A Geek in Japan | 2009 February
Adventures of a geek living in Japan
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¿Doom map?

I was in a seminar in the Sumitomo building in Shinjuku the other day and after a while I realized that the building had a pretty interesting structure. I could easily walk around and always come back to the initial position very easily, I though that was smart and I felt like being inside a first-person shooter video-game.

I fact, when I found a map of my floor this is how it looked like! It reminds me Doom, Quake or Unreal series maps so much!

doom doommap map

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Oldest hotel-company in the world

The Hoshi Ryokan (A traditional Japanese hotel) is the oldest hotel in the world since many years ago. It was not the oldest business in the World, it was the second oldest. But since Kongogumi was absorbed by another company, the Hoshi Ryokan became the oldest company in the world. The Hoshi Ryokan was founded in 717 and it has been operated by members of the same family for more than 46 generations!

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One night in Hoshi Ryokan costs around 350 USD per person with breakfast and dinner included. They also offer activities like tea ceremony or guided tours around the area. The best thing they offer are the hot springs, known in Japan as onsen.

In Japanese onsen, usually girls and guys bath in different areas, but there some traditional onsen where everyone, men and women, baths in the same “pool” 😉 In the case of Hoshi Ryokan, there is an outdoor mixed bath area (露天風呂).

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This is the Hoshi Ryokan outdoor bath area (露天風呂)

English website where you can find information about how to make reservations. Telephone: 81 761 65 1111, Email: houshi@henokiens.com.

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Kawaii

Kawaii (可愛い) is one of those Japanese words that when you listen it for the first time you will never forget it. And you will not stop listening it, using it and finding the concept that it represents embedded in Japanese society.

What does it mean

There is not a perfect translation for kawaii but maybe the adjectives “cute”, “adorable”, “pure”, “honest”, “sensible” or “immature” could be used. In some novels (Snow Crash for example) I’ve seen that some writers and translators just leave the adjective kawaii in Japanese.

Kawaii represents the concept of looking like and behave like a kid. People considered as very kawaii are very very innocent, shy, they were very colorful and childish clothes, they walk and sit down as if they where kids (If you travel to Japan take a look at how some girls walk and sit down). There are clothes and accessories considered as “kawaii fashion”, these are have very vivid colors and some of them look like princess clothing:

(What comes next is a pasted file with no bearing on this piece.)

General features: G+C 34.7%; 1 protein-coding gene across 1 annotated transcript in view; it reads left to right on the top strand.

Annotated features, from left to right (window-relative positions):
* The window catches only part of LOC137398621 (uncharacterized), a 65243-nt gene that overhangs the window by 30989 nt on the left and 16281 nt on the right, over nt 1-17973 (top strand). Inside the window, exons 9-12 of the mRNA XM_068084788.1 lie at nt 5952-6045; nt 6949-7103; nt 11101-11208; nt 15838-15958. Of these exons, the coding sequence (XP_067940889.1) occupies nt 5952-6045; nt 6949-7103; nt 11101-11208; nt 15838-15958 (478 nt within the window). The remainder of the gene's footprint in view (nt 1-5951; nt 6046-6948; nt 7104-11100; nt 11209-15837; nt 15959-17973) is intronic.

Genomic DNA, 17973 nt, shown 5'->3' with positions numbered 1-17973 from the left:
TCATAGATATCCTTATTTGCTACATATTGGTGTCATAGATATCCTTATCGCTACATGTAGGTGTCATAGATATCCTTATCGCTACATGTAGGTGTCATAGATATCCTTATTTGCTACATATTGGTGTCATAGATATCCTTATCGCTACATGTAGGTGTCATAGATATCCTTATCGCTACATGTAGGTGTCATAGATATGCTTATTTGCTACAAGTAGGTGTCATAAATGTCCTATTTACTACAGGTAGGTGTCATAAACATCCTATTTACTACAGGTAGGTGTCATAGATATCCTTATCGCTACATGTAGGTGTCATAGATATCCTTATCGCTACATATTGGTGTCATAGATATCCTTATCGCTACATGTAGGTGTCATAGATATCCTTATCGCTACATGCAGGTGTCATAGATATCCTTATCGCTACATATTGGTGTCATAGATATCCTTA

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Kawaii clothes and accessories.

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Kawaii clothes and accessories.

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Girls sitting in a very kawaii position and wearing kawaii clothes.

Kawaii phenomenon origins

The word kawaii is a neologism that appeared in the Japanese language around 1970. Kawaii derived from the word Kawayui that means more or less the same. Kawaii started to be used for the first time to describe a writing style used by adolescent schoolgirls. The writing style was called burikko-ji, the main characteristic of this calligraphy is that it had to look like it was written by a child. The characters where very rounded and there where even pictures and happy faces between lines (Maybe this is way nowadays Japanese they love emoji-emoticos so much). It seems that during the 80s almost 50% of the Japanese girls between 12 and 18 years old wrote using burikko-ji.

The tendency moved from the youngsters and became a mainstream phenomenon, typography en banners, ads and commercials became more rounded and sometimes even childish, it started to affect adult women trends etc. The adjective kawai was born at the same time that burikko-ji was born, both concepts are intertwined, both appeared in Japanese schools during the 70s becoming a national wide trend. During the 80s the concept started to be exploited by companies, there are many Japanese products with a serious version and also a kawaii version. There are tons of anime characters who are kawaii, mascot characters are kawaii… nowadays there is a whole industry making money around the concept of kawaii and related stuff.

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Pokémon are kawaii characters created by Nintendo. In Japan there are even planes decorated with pokémon!